The man seemed nervous, maybe on drugs. He was white, in his 20s, with dreadlocks and a mustache. His left ear was pierced with a cross earring.
He lingered for a few minutes inside the ColorWheel Gallery, a combination hair salon and gallery in south Minneapolis where local artists sell their wares and neighbors often gather for folk music. Eileen Espinosa, 65, was working behind the counter on her regular once-a-week shift, managing the shop owned by her daughter, Tammy Ortegon.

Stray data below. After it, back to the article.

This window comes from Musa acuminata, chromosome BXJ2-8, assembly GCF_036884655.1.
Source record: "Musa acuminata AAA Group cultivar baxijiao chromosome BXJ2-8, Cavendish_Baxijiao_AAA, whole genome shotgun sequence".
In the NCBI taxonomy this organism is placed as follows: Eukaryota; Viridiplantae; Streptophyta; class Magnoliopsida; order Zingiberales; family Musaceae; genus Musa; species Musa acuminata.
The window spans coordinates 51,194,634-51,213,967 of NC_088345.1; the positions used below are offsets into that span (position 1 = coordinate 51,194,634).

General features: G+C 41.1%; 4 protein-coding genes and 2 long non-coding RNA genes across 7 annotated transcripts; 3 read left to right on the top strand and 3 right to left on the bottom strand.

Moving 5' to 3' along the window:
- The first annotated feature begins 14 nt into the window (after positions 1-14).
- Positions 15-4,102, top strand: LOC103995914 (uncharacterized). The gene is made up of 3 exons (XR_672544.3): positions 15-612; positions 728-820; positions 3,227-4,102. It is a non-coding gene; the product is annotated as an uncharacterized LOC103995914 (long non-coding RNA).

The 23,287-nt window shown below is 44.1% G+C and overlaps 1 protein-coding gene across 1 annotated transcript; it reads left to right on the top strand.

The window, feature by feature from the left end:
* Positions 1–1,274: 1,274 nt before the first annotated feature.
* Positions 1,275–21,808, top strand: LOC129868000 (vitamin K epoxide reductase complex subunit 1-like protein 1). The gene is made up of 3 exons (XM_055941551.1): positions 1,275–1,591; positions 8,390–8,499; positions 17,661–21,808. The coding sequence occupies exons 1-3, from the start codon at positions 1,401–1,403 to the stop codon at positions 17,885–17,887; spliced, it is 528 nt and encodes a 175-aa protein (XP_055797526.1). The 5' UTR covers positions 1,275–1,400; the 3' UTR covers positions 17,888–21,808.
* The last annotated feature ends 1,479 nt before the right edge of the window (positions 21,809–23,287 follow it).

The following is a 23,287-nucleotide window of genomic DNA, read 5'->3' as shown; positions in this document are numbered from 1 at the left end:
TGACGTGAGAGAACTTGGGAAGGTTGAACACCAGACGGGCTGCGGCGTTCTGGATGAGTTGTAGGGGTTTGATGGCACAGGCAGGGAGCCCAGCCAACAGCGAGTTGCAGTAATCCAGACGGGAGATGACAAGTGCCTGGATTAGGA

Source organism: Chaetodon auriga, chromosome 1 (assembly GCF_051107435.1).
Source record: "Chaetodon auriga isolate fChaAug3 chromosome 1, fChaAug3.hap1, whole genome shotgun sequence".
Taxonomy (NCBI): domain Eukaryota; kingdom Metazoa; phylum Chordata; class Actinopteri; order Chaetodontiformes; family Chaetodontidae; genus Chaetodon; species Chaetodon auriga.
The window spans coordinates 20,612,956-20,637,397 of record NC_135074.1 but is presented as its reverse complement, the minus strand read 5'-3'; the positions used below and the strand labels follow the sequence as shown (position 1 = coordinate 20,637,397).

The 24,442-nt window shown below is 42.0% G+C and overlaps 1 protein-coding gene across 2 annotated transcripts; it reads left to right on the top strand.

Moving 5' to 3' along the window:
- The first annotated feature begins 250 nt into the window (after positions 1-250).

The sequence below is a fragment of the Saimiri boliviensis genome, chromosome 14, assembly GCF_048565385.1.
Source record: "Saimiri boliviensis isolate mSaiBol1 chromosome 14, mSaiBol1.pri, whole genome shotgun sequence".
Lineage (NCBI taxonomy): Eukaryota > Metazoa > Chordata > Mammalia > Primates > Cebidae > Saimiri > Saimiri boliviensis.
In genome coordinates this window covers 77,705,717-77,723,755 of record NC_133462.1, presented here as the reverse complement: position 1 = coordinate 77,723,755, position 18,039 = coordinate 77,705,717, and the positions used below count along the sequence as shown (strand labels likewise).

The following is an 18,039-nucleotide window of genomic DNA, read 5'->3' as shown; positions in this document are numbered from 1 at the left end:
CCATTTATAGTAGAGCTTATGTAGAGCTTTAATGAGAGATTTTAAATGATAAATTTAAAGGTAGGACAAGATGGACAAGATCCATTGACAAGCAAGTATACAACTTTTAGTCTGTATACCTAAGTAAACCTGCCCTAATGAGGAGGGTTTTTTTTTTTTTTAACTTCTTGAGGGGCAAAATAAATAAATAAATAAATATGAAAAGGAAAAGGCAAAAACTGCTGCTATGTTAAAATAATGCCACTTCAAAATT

The man approached and flashed a small pistol.
Open the register, he told Espinosa.
“No,” she said.
Espinosa, a grandmother, was working on pure instinct. She felt calm, and she sensed the young man was new to this.
“I felt like he’s somebody who made a mistake in his life and that he just decided to do this,” Espinosa told me a few days later. “He was very edgy. It’s a busy corner, and I …